The Securities and Exchange Commission (“SEC”) recently announced a whistleblower award in connection with its first ever whistleblower anti-retaliation case. On April 28, 2015, the SEC announced that it was awarding more than $600,000 to the trader who accused Paradigm Capital Management Inc. of retaliating against him after he reported potential misconduct to the SEC. The award represents 30 percent of the more than $2 million the SEC collected from Paradigm after reaching a settlement with the Albany-based hedge fund advisory firm last summer.

It is notable that 30 percent is the maximum pay-out available to a whistleblower under the SEC’s Whistleblower Program. Referencing the “unique hardships, including retaliation” suffered by the whistleblower in this case, Andrew Ceresney, Director of the SEC’s Division of Enforcement, stated that “the Enforcement Division is committed to taking action when appropriate against companies and individuals that retaliate against whistleblowers.” According to the SEC, after learning that the whistleblower had filed a report with the SEC, Paradigm engaged in a series of illegal retaliatory and marginalizing actions, including removing him from his then-current position, tasking him with investigating the very conduct he had reported to the SEC, and changing his job function and responsibilities.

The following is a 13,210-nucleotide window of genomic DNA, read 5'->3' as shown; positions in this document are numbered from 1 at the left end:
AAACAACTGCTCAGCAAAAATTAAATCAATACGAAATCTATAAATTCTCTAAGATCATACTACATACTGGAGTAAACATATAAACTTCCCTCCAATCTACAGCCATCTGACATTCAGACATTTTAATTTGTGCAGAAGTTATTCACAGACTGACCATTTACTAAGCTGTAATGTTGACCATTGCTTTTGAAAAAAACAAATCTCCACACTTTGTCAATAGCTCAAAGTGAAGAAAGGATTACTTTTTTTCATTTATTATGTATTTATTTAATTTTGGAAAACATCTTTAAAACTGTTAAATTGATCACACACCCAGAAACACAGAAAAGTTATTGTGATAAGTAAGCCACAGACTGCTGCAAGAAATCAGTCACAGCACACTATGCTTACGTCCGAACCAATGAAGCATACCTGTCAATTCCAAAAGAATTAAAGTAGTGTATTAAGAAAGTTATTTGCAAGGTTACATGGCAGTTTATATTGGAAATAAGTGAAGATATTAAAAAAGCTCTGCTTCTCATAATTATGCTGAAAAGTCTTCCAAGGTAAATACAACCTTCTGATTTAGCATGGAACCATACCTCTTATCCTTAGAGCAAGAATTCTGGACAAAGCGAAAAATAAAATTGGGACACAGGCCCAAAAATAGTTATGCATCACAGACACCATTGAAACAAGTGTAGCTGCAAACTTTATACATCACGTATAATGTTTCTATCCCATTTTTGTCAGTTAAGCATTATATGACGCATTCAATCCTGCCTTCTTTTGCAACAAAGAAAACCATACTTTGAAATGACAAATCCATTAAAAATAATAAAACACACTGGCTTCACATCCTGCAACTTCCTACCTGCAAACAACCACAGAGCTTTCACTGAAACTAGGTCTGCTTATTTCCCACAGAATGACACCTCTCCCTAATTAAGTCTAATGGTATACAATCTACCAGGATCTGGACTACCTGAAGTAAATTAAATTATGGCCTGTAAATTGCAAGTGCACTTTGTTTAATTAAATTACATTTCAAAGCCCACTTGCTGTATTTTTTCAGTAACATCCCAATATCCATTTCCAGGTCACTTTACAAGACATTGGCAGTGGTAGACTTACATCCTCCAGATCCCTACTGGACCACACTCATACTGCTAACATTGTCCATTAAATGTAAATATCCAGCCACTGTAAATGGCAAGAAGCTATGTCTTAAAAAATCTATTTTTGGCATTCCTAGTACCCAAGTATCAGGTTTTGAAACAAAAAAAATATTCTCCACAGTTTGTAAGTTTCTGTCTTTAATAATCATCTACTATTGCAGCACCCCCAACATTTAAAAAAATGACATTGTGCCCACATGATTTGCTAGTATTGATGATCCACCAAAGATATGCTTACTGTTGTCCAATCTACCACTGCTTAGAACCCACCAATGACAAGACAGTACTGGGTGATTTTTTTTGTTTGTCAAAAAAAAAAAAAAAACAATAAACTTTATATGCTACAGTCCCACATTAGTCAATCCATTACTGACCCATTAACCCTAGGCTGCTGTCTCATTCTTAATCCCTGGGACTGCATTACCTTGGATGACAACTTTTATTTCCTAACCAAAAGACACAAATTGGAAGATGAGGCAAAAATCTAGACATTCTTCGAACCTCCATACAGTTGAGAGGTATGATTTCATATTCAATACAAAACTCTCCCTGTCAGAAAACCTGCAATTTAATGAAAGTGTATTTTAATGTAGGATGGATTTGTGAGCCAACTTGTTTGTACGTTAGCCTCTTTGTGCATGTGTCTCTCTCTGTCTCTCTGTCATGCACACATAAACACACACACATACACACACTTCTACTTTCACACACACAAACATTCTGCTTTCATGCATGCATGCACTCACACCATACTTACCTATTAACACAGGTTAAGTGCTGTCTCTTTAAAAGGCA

The SEC has authority to bring enforcement actions based on whistleblower retaliation under a 2011 rule implementing Section 922 of the Dodd-Frank Act, which created a Securities Whistleblower Incentives and Protection Program. The Whistleblower Program has become increasingly active in recent years –issuing 17 awards to date with payouts exceeding $50 million. According to Sean McKessy, chief of the SEC Office of the Whistleblower, “Retaliation against whistleblowers is entirely unacceptable. The underlying action against Paradigm and the award to the whistleblower demonstrates the Commission’s continued support of its whistleblower program.”

Emphasizing the SEC’s continued commitment to its Whistleblower Program, Sean McKessey, Chief of the SEC’s Office of the Whistleblower stated that “My hope is that the award today encourages potential whistleblowers to come forward in light of our demonstrated commitment to protect them against retaliatory conduct and make significant financial awards to whistleblowers who suffer employment hardships as a result of reporting possible securities law violations.” Accordingly, companies should continue to ensure they have policies in place prohibiting whistleblower retaliation, and should provide a complaint procedure for any employee who believes he or she has suffered from retaliation.